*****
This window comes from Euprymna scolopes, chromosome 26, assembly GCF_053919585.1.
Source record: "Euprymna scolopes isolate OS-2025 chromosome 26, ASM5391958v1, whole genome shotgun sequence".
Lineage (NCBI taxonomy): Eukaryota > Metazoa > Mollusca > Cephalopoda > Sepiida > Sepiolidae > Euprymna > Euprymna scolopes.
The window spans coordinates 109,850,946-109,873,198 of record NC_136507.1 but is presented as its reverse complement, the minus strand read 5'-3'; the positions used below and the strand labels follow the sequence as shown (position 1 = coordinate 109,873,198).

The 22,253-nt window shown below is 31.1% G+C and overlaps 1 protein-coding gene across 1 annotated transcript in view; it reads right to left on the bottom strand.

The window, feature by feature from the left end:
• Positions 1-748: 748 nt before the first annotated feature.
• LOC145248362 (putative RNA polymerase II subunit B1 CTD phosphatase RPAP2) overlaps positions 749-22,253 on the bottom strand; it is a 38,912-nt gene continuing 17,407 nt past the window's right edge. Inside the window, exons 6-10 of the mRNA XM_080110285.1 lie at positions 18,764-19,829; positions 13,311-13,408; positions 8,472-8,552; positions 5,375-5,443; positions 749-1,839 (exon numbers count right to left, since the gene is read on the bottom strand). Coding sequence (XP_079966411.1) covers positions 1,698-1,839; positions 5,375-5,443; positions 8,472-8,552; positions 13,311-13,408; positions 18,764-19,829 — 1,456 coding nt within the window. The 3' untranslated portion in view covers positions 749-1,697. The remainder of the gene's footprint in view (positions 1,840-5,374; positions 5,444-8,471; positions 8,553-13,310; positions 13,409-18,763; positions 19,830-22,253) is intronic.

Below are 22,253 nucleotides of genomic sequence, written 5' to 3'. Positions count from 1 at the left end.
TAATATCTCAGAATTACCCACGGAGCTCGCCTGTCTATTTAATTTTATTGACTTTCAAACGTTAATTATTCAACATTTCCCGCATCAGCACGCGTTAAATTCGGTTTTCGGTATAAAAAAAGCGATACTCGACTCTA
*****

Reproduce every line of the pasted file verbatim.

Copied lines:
This window comes from Euprymna scolopes, chromosome 26, assembly GCF_053919585.1.
Source record: "Euprymna scolopes isolate OS-2025 chromosome 26, ASM5391958v1, whole genome shotgun sequence".
Lineage (NCBI taxonomy): Eukaryota > Metazoa > Mollusca > Cephalopoda > Sepiida > Sepiolidae > Euprymna > Euprymna scolopes.
The window spans coordinates 109,850,946-109,873,198 of record NC_136507.1 but is presented as its reverse complement, the minus strand read 5'-3'; the positions used below and the strand labels follow the sequence as shown (position 1 = coordinate 109,873,198).

The 22,253-nt window shown below is 31.1% G+C and overlaps 1 protein-coding gene across 1 annotated transcript in view; it reads right to left on the bottom strand.

The window, feature by feature from the left end:
• Positions 1-748: 748 nt before the first annotated feature.
• LOC145248362 (putative RNA polymerase II subunit B1 CTD phosphatase RPAP2) overlaps positions 749-22,253 on the bottom strand; it is a 38,912-nt gene continuing 17,407 nt past the window's right edge. Inside the window, exons 6-10 of the mRNA XM_080110285.1 lie at positions 18,764-19,829; positions 13,311-13,408; positions 8,472-8,552; positions 5,375-5,443; positions 749-1,839 (exon numbers count right to left, since the gene is read on the bottom strand). Coding sequence (XP_079966411.1) covers positions 1,698-1,839; positions 5,375-5,443; positions 8,472-8,552; positions 13,311-13,408; positions 18,764-19,829 — 1,456 coding nt within the window. The 3' untranslated portion in view covers positions 749-1,697. The remainder of the gene's footprint in view (positions 1,840-5,374; positions 5,444-8,471; positions 8,553-13,310; positions 13,409-18,763; positions 19,830-22,253) is intronic.

Below are 22,253 nucleotides of genomic sequence, written 5' to 3'. Positions count from 1 at the left end.
TAATATCTCAGAATTACCCACGGAGCTCGCCTGTCTATTTAATTTTATTGACTTTCAAACGTTAATTATTCAACATTTCCCGCATCAGCACGCGTTAAATTCGGTTTTCGGTATAAAAAAAGCGATACTCGACTCTA